VIRII said:
A more recent example perhaps is DOOM. This was a genre defining game, yet to be frank I have no wish to play it anymore, I tried it recently on the 360 and it looked pants and was pants. In some ways I'd rather have these fuzzy fond memories of how great these early games were than actually see them again and realise how shoddy they now seem.

Sums it up perfectly for me too. I spent a small fortune getting hold of an old game I used to adore as a kid. In fact the whole family used to play and love it on the Commodore+4. What a huge dissapointment it was when I got it.

Games I used to play for hours and hours regardless of saves. Die, start the whole thing again.

Continental circus used to eat my 10p's. Got the taito legends, loaded it unloaded it in about 5 minutes.

The games can die and I will keep my blinkered fuzzy memories :)
 
Soldato
Joined
18 Oct 2002
Posts
8,444
Location
Leamington Spa
This is one of the aims of the MAME project. So people will still be able to play old arcade games even when the hardware is long gone. Of course there's the problem that actually downloading the roms is illegal.
 
Soldato
Joined
27 Mar 2004
Posts
14,081
Location
Between Realities
Games I loved, I stick them on now, And i find it hard to keep myself playing, The old marios are okay, They can keep me entertained for a fair while.

But i tried to play ghouls and ghosts, Strider and the original Shinobi. And it's just boring!! :p Unfortunately. I think it's best to try and keep child hood classics in your child hood.
 
Soldato
OP
Joined
12 Jan 2004
Posts
3,172
Location
Brighton
CliffyG said:
What exactly are you suggesting they do?

I dont know, take some responsibility for the intellectual investment they have made and develop software that is easy to maintain and / or recompile / reuse in the future.

Games are seen as so transient, its pathetic... Old black and white "talkies" from the beginning of the genre of movies still have great value, and this is pretty much where we are with gaming today, albeit in a more technically advanced form.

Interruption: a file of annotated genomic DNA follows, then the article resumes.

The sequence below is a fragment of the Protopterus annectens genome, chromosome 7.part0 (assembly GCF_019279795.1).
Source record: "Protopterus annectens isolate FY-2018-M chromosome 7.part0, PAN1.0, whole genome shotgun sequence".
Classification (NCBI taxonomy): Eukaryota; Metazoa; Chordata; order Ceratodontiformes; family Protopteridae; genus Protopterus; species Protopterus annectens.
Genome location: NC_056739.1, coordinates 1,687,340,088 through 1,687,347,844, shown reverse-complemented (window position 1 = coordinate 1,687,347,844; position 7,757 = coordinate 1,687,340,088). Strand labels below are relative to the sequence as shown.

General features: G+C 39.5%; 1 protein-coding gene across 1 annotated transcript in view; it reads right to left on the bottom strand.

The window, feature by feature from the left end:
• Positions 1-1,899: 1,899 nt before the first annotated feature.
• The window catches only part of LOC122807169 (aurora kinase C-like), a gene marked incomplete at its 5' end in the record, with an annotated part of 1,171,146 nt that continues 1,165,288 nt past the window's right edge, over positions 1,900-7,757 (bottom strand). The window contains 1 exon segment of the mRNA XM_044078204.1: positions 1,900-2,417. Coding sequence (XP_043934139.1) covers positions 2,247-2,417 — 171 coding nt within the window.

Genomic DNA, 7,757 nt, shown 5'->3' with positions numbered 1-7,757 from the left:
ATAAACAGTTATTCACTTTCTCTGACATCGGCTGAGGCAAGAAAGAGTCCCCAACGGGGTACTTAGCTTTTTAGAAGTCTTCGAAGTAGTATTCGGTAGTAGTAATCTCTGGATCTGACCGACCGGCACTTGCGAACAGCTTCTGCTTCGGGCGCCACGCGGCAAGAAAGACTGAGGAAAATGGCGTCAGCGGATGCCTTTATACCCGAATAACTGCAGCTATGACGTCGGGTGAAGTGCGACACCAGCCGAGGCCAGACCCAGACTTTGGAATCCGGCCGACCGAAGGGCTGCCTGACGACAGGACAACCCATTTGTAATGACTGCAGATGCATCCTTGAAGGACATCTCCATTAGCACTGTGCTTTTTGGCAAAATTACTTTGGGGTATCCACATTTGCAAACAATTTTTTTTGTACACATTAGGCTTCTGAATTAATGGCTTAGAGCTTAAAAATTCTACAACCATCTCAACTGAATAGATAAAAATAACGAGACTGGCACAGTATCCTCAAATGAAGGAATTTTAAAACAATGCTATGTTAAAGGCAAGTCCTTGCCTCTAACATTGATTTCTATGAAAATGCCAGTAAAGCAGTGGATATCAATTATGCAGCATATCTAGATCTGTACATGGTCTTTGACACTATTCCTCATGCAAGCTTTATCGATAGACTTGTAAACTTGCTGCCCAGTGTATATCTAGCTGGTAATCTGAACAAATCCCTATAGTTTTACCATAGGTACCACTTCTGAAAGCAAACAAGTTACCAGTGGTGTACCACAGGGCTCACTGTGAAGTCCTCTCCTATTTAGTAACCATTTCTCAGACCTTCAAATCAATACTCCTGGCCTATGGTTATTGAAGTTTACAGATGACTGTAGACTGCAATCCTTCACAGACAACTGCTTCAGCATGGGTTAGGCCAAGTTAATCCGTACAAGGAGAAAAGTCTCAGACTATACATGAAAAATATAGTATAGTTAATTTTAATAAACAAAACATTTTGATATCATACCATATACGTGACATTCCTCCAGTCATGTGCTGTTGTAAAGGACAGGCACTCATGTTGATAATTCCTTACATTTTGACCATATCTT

Caporegime
Joined
28 Oct 2003
Posts
31,881
Location
Chestershire
I think it's just that the games advance so quickly. I have a feeling in x number of years when holographic or virtual movies are the norm, no-one will want to watch the 2D movies of today.
 
Soldato
OP
Joined
12 Jan 2004
Posts
3,172
Location
Brighton
Well, the vast *majority* of people won't want to, but they are an important part of our culture and background.

Otherwise, why do people even bother restoring old movies in black and white when they aren't even "great" ? Because the general public don't care about old movies or their own heritage, but individuals do.

If it were left to the dumb greater public, they'd only play the latest thing ever. But we have to take a stand, because at the moment, the games industry is based on corporations, who only care about money, and there is no need for them to keep these things, they will simply get lost in time.

And believe me, we will regret it. Other mediums do very well to keep records, movies, music industry, print industry keeps thousands of "storage" copies for libraries etc etc. But games will simply rot.
 
Back
Top Bottom